This story has been around the internet for awhile, but man is it worth a read. Test pilot Bill Weaver was flying an SR-71 Blackbird on an experimental evaluation flight when a malfunction at Mach 3.18 caused the plane to literally tear apart. Yet somehow, Weaver survived.
Here's the moment when things went swiftly south, in Bill's own words:
The cumulative effects of system malfunctions, reduced longitudinal stability, increased angle-of-attack in the turn, supersonic speed, high altitude and other factors imposed forces on the airframe that exceeded flight control authority and the Stability Augmentation System's ability to restore control. Everything seemed to unfold in slow motion. I learned later the time from event onset to catastrophic departure from controlled flight was only 2-3 seconds. Still trying to communicate with Jim, I blacked out, succumbing to extremely high g-forces. Then the SR-71. . literally. . disintegrated around us. From that point, I was just along for the ride. And my next recollection was a hazy thought that I was having a bad dream. Maybe I'll wake up and get out of this mess, I mused. Gradually regaining consciousness, I realized this was no dream; it had really happened. That also was disturbing, because I COULD NOT HAVE SURVIVED what had just happened.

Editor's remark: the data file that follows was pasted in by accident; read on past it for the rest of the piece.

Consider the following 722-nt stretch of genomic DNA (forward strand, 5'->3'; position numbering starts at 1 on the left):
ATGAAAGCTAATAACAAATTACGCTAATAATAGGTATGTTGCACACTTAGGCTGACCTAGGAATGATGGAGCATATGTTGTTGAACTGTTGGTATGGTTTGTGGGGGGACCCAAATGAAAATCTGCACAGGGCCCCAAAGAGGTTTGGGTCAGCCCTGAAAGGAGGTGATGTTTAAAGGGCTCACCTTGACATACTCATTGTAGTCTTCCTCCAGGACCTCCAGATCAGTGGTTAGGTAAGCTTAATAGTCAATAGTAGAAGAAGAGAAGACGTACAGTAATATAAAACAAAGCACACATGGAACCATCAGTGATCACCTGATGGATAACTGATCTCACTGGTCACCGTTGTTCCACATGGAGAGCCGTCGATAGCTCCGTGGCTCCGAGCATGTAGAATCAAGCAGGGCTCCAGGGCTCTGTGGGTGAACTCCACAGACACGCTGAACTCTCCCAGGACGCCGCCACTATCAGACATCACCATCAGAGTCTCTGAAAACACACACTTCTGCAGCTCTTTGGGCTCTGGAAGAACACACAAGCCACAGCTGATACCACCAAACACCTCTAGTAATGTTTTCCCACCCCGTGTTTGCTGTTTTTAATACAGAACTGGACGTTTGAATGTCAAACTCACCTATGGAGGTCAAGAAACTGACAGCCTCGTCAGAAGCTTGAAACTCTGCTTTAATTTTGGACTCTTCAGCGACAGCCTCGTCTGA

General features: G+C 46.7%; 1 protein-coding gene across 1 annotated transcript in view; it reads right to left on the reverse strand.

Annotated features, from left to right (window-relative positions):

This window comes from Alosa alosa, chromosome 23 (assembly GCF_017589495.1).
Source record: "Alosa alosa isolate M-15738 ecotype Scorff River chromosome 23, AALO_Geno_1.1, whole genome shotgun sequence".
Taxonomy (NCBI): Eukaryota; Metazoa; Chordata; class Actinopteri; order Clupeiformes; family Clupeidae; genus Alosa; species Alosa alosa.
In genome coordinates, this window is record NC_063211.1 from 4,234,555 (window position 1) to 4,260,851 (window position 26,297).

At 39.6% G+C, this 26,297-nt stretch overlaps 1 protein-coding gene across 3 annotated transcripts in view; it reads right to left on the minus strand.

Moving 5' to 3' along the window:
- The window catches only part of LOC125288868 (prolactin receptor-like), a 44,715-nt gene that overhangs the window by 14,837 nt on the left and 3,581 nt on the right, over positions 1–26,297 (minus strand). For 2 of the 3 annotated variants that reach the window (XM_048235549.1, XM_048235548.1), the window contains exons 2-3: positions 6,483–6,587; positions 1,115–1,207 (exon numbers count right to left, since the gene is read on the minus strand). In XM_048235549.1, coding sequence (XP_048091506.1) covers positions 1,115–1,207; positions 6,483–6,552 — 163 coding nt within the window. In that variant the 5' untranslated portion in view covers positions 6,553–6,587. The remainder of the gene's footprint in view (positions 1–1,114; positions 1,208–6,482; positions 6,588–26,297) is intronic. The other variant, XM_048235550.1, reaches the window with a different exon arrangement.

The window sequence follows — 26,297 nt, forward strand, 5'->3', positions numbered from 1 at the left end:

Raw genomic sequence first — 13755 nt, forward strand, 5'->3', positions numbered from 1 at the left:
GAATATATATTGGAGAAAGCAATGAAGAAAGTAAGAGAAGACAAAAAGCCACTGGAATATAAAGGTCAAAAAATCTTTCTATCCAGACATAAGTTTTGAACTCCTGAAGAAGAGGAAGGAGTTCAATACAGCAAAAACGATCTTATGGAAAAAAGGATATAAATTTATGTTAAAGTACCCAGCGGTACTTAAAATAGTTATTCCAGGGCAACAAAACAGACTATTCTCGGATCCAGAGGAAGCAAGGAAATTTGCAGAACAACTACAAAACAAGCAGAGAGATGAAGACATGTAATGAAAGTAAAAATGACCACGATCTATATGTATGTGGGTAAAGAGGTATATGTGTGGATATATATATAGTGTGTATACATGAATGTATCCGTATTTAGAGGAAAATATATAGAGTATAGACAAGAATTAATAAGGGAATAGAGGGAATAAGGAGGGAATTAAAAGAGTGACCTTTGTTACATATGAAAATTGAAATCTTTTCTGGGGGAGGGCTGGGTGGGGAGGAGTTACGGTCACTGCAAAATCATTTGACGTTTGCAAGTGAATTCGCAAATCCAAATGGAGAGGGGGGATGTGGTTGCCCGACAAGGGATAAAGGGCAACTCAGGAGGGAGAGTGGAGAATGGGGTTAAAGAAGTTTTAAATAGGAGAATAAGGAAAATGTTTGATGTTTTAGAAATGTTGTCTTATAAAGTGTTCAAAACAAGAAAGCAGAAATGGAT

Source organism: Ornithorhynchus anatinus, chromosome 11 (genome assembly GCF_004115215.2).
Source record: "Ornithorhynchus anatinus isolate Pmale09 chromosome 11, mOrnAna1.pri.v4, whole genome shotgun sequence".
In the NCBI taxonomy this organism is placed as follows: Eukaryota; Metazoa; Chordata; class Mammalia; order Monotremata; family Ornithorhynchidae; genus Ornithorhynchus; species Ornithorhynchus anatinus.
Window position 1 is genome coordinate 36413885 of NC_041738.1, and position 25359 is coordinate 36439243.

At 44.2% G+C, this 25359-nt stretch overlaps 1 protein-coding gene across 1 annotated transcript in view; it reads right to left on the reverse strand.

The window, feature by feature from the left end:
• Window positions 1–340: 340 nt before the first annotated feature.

You really must read the whole account. It's astounding—both in the magnitude of how things went so out-of-control so quickly, and in the sheer astounding unlikeliness that Weaver was actually able to survive.
The SR-71 was, and still is, a magnificent beast of a plane, and the pilots who flew it were truly strapped in to the bleeding edge of aeronautical achievement. We spoke with a Blackbird pilot back in 2012, and his stories, just like Bill Weaver's, will make the most exciting day you ever had in your life seem utterly mundane. [Barthworks]